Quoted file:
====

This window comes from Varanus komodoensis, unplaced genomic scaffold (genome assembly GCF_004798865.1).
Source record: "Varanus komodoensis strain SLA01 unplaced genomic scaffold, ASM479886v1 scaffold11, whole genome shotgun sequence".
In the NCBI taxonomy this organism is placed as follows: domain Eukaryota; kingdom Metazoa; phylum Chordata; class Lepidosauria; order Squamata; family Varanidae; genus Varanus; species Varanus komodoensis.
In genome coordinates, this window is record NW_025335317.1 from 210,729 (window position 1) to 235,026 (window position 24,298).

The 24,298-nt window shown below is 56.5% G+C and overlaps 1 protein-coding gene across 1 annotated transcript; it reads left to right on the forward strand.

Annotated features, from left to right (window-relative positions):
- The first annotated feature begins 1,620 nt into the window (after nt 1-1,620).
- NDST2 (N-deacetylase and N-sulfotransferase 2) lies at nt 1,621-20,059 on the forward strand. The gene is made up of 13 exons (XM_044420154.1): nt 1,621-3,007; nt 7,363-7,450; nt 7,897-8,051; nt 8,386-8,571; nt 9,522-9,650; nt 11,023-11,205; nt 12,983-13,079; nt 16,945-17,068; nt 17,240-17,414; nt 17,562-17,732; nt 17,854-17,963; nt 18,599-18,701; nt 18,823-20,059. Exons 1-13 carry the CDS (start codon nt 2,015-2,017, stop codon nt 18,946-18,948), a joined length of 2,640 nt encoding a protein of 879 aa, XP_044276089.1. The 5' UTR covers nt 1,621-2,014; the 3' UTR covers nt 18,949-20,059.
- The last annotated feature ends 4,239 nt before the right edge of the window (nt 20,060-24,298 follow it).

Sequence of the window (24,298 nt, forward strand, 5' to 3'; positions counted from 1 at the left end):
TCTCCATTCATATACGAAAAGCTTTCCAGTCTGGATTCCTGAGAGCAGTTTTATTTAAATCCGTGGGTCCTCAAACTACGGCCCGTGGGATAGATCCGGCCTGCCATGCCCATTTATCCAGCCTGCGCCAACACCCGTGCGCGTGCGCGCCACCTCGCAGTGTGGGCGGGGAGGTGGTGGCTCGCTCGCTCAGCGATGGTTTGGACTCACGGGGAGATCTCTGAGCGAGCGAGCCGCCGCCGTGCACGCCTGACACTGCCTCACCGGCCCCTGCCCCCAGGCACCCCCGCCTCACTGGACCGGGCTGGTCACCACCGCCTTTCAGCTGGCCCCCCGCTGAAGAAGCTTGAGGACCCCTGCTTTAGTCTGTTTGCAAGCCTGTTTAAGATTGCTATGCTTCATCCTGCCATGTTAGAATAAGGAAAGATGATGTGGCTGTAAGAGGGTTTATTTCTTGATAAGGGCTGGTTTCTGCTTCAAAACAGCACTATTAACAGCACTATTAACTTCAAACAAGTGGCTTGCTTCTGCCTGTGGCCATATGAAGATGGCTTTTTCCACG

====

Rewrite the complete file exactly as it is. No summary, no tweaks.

This window comes from Varanus komodoensis, unplaced genomic scaffold (genome assembly GCF_004798865.1).
Source record: "Varanus komodoensis strain SLA01 unplaced genomic scaffold, ASM479886v1 scaffold11, whole genome shotgun sequence".
In the NCBI taxonomy this organism is placed as follows: domain Eukaryota; kingdom Metazoa; phylum Chordata; class Lepidosauria; order Squamata; family Varanidae; genus Varanus; species Varanus komodoensis.
In genome coordinates, this window is record NW_025335317.1 from 210,729 (window position 1) to 235,026 (window position 24,298).

The 24,298-nt window shown below is 56.5% G+C and overlaps 1 protein-coding gene across 1 annotated transcript; it reads left to right on the forward strand.

Annotated features, from left to right (window-relative positions):
- The first annotated feature begins 1,620 nt into the window (after nt 1-1,620).
- NDST2 (N-deacetylase and N-sulfotransferase 2) lies at nt 1,621-20,059 on the forward strand. The gene is made up of 13 exons (XM_044420154.1): nt 1,621-3,007; nt 7,363-7,450; nt 7,897-8,051; nt 8,386-8,571; nt 9,522-9,650; nt 11,023-11,205; nt 12,983-13,079; nt 16,945-17,068; nt 17,240-17,414; nt 17,562-17,732; nt 17,854-17,963; nt 18,599-18,701; nt 18,823-20,059. Exons 1-13 carry the CDS (start codon nt 2,015-2,017, stop codon nt 18,946-18,948), a joined length of 2,640 nt encoding a protein of 879 aa, XP_044276089.1. The 5' UTR covers nt 1,621-2,014; the 3' UTR covers nt 18,949-20,059.
- The last annotated feature ends 4,239 nt before the right edge of the window (nt 20,060-24,298 follow it).

Sequence of the window (24,298 nt, forward strand, 5' to 3'; positions counted from 1 at the left end):
TCTCCATTCATATACGAAAAGCTTTCCAGTCTGGATTCCTGAGAGCAGTTTTATTTAAATCCGTGGGTCCTCAAACTACGGCCCGTGGGATAGATCCGGCCTGCCATGCCCATTTATCCAGCCTGCGCCAACACCCGTGCGCGTGCGCGCCACCTCGCAGTGTGGGCGGGGAGGTGGTGGCTCGCTCGCTCAGCGATGGTTTGGACTCACGGGGAGATCTCTGAGCGAGCGAGCCGCCGCCGTGCACGCCTGACACTGCCTCACCGGCCCCTGCCCCCAGGCACCCCCGCCTCACTGGACCGGGCTGGTCACCACCGCCTTTCAGCTGGCCCCCCGCTGAAGAAGCTTGAGGACCCCTGCTTTAGTCTGTTTGCAAGCCTGTTTAAGATTGCTATGCTTCATCCTGCCATGTTAGAATAAGGAAAGATGATGTGGCTGTAAGAGGGTTTATTTCTTGATAAGGGCTGGTTTCTGCTTCAAAACAGCACTATTAACAGCACTATTAACTTCAAACAAGTGGCTTGCTTCTGCCTGTGGCCATATGAAGATGGCTTTTTCCACG